Researchers from the lab of professor Bart De Strooper (VIB/KU Leuven) successfully transplanted human neural cells into mouse brains containing amyloid plaques, one of the hallmarks of Alzheimer’s disease. Unlike mouse neurons, human neurons that developed in this environment were extremely susceptible to Alzheimer’s disease.

  • Guo et al. 2017 (Nature Communications) HDAC6 inhibition reverses axonal transport defects in motor neurons derived from FUS-ALS patients.

    The teams led by professor Ludo Van Den Bosch (VIB/KU Leuven) and Catherine Verfaillie (KU Leuven) used stem cell technology to generate motor neurons from ALS patients carrying mutations in FUS. They found disturbed axonal transport in these motor neurons, but also identified genetic and pharmacological strategies that mitigate these defects in cells.

  • Ju et al. 2017 (Nature) Fully integrated silicon probes for high-density recording of neural activity.

    Engineers and scientists at imec, KU Leuven and VIB collaborated with researchers at HHMI’s Janelia Research Campus, the Allen Institute, and University College London (with grant funding from Gatsby and Wellcome) to build and test powerful new devices for detecting neural activity within the brains of living animals. The result is a silicon probe called Neuropixels, which can simultaneously record the activity of more than 200 individual neurons.


  • Liu et al. 2016 (Cell) Sleep drive is encoded by neural plastic changes in a dedicated circuit.

    This study defines an integrator circuit for sleep homeostasis and provides a mechanism explaining the generation and persistence of sleep drive.


  • 31 October 2018 | Imec releases neuropixels neural probe to the global Neuroscience Community
    “The Neuropixels probe is the most advanced neural electrophysiology probe to date, thanks to the power of integration of advanced CMOS chip technology. I sincerely hope that the Neuropixels probe will revolutionize the way neuroscience research is performed and propel our understanding of complex brain processes and diseases forward." - Barun Dutta, chief scientist at imec.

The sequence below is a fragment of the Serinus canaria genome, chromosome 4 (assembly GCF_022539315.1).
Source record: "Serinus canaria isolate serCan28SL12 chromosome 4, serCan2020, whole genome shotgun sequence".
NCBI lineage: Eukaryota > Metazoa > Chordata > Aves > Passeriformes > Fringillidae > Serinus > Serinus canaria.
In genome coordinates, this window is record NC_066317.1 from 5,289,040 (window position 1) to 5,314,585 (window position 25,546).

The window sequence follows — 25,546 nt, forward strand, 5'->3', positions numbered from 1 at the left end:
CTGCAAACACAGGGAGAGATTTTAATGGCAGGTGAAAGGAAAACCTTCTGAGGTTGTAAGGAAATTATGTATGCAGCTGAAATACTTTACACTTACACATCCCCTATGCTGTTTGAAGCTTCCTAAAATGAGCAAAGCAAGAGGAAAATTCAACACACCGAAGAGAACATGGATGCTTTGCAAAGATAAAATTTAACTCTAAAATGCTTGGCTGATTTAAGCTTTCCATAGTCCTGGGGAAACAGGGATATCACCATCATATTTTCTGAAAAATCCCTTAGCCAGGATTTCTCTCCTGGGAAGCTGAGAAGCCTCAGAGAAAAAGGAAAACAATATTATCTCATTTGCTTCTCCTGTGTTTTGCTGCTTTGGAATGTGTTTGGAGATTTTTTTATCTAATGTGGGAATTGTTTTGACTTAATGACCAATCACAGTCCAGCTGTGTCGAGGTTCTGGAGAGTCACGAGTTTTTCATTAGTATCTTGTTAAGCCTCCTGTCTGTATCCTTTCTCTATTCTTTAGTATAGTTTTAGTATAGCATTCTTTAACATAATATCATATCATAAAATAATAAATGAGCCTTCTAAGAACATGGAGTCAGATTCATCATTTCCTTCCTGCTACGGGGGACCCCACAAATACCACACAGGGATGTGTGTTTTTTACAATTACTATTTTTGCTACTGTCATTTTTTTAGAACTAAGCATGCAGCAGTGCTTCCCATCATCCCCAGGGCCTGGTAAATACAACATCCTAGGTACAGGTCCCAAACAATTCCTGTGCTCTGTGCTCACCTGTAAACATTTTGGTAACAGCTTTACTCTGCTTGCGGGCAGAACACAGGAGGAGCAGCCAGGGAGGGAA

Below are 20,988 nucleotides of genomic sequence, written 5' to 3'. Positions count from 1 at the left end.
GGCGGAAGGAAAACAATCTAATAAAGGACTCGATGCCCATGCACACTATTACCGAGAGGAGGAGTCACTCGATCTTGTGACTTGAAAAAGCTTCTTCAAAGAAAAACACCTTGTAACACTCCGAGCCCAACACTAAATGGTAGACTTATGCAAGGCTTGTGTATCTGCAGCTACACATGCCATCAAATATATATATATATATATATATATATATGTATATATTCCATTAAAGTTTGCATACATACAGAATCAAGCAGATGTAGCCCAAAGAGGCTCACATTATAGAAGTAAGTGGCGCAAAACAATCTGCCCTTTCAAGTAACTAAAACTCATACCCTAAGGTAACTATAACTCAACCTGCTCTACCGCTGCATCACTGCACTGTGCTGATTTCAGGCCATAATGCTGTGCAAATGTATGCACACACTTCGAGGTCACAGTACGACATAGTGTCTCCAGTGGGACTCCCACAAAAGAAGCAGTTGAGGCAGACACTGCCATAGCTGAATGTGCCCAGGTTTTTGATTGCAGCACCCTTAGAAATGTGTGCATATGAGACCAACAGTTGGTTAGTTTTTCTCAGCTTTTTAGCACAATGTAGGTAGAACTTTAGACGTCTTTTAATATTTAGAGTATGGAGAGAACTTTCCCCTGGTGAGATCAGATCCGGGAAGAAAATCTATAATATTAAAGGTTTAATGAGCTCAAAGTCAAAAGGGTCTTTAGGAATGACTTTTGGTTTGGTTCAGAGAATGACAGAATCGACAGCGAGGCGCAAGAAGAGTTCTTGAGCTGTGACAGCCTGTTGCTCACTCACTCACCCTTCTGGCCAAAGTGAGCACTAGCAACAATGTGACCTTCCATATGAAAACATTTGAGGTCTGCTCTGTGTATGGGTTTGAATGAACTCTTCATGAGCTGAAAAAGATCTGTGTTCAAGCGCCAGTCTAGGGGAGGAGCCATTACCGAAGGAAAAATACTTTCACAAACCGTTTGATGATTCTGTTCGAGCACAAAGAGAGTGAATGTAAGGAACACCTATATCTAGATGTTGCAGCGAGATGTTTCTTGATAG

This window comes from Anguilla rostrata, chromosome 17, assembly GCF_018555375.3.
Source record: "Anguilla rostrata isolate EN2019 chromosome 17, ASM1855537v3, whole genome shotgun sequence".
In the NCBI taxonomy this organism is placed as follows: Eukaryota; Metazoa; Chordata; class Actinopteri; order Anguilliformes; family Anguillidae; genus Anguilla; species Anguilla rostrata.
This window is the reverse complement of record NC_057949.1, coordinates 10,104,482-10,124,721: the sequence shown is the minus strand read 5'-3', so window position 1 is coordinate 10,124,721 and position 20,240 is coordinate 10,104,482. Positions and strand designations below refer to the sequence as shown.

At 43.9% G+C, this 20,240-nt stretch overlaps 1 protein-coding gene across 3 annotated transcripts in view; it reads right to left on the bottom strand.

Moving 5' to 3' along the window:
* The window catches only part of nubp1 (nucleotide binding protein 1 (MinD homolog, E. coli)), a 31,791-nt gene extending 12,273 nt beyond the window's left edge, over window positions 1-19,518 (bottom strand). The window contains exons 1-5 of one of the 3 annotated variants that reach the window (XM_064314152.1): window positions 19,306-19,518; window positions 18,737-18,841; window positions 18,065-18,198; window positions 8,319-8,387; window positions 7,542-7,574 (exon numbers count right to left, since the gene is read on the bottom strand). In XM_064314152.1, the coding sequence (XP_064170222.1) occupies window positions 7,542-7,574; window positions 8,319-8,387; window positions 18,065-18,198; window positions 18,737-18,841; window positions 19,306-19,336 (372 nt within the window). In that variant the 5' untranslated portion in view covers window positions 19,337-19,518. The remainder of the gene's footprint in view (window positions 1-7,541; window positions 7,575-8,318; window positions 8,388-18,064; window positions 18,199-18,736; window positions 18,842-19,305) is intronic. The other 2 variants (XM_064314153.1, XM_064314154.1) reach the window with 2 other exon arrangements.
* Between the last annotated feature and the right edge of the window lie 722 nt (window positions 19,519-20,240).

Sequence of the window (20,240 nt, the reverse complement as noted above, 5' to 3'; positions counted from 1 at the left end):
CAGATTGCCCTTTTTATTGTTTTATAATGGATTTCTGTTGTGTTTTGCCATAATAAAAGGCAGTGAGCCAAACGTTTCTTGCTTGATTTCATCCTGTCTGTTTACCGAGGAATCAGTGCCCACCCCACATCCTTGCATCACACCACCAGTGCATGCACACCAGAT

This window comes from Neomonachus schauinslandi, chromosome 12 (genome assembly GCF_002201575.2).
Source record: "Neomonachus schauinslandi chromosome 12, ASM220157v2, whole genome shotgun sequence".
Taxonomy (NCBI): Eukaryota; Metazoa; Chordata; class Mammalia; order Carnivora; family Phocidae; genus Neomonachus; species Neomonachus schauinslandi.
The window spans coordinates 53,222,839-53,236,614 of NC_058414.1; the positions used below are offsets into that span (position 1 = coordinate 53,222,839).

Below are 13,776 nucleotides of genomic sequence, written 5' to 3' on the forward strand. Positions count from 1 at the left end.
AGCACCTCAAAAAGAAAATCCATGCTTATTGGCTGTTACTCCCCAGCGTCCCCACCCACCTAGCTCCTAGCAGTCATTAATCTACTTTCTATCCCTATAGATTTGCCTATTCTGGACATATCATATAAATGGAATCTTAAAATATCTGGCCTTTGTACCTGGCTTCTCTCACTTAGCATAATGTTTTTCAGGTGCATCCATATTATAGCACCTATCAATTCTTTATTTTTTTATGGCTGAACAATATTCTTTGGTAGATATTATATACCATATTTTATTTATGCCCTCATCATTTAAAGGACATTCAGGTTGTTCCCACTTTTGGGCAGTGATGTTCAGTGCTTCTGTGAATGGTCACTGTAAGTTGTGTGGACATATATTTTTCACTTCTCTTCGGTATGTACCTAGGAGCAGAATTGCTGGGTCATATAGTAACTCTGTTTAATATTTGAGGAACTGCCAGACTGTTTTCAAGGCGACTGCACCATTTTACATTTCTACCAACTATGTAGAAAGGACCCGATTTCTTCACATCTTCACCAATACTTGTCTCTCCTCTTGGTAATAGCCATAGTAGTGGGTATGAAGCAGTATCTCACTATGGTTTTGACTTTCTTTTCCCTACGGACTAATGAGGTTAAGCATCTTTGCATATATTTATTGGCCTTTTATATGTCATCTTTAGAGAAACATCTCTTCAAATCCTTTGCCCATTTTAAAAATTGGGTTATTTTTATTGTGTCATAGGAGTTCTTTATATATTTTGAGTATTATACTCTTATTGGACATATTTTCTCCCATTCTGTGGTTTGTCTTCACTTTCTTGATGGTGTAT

• 23 May 2018 | Imec Presents Novel Organ-on-Chip Platform for Drug Screening
    Read more and watch the video about imec's novel high-density multi-electrode array (MEA)-chip that is fused with a microfluidic well plate, that allows growing and measuring cell cultures under physiological conditions.

  • January 2018 | Peter Peumans on life science applications: "Increasingly, electronics will be built into our bodies"
    Read more about imec's ongoing developments of chips and electrodes that can treat many diseases, ranging from arthritis, chronic pain, Parkinson's and epilepsy, as well as improve the next generations of prosthetics and DNA sequencing devices.

  • July 2017 | Chip technology for brain probes

    Imec does not only develop multi-electrode probes to probe brain activity, but also probes that can stimulate the activity of brain cells by shining light on them. Such probes can be used for ‘optogenetics’, a technique combining genetics and optics.